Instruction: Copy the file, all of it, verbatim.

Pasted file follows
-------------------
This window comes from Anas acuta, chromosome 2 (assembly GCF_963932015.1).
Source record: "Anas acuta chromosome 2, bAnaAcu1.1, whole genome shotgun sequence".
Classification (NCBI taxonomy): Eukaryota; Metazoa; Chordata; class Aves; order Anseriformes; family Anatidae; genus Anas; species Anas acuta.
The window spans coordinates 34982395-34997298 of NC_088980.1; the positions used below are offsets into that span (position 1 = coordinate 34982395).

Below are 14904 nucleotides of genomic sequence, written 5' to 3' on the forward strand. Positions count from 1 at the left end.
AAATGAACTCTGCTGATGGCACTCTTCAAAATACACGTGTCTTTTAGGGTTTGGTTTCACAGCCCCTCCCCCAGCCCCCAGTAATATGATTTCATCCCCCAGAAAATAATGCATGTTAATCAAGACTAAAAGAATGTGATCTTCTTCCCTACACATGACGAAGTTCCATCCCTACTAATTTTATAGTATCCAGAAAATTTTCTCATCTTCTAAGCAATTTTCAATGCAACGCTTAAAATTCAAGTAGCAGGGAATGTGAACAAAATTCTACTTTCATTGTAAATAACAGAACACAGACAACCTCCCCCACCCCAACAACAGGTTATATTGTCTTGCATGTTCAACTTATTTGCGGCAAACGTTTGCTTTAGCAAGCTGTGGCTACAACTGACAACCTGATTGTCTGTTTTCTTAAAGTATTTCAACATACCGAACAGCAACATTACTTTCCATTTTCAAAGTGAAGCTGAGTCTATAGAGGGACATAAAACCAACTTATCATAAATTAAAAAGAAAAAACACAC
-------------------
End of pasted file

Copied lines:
This window comes from Anas acuta, chromosome 2 (assembly GCF_963932015.1).
Source record: "Anas acuta chromosome 2, bAnaAcu1.1, whole genome shotgun sequence".
Classification (NCBI taxonomy): Eukaryota; Metazoa; Chordata; class Aves; order Anseriformes; family Anatidae; genus Anas; species Anas acuta.
The window spans coordinates 34982395-34997298 of NC_088980.1; the positions used below are offsets into that span (position 1 = coordinate 34982395).

Below are 14904 nucleotides of genomic sequence, written 5' to 3' on the forward strand. Positions count from 1 at the left end.
AAATGAACTCTGCTGATGGCACTCTTCAAAATACACGTGTCTTTTAGGGTTTGGTTTCACAGCCCCTCCCCCAGCCCCCAGTAATATGATTTCATCCCCCAGAAAATAATGCATGTTAATCAAGACTAAAAGAATGTGATCTTCTTCCCTACACATGACGAAGTTCCATCCCTACTAATTTTATAGTATCCAGAAAATTTTCTCATCTTCTAAGCAATTTTCAATGCAACGCTTAAAATTCAAGTAGCAGGGAATGTGAACAAAATTCTACTTTCATTGTAAATAACAGAACACAGACAACCTCCCCCACCCCAACAACAGGTTATATTGTCTTGCATGTTCAACTTATTTGCGGCAAACGTTTGCTTTAGCAAGCTGTGGCTACAACTGACAACCTGATTGTCTGTTTTCTTAAAGTATTTCAACATACCGAACAGCAACATTACTTTCCATTTTCAAAGTGAAGCTGAGTCTATAGAGGGACATAAAACCAACTTATCATAAATTAAAAAGAAAAAACACAC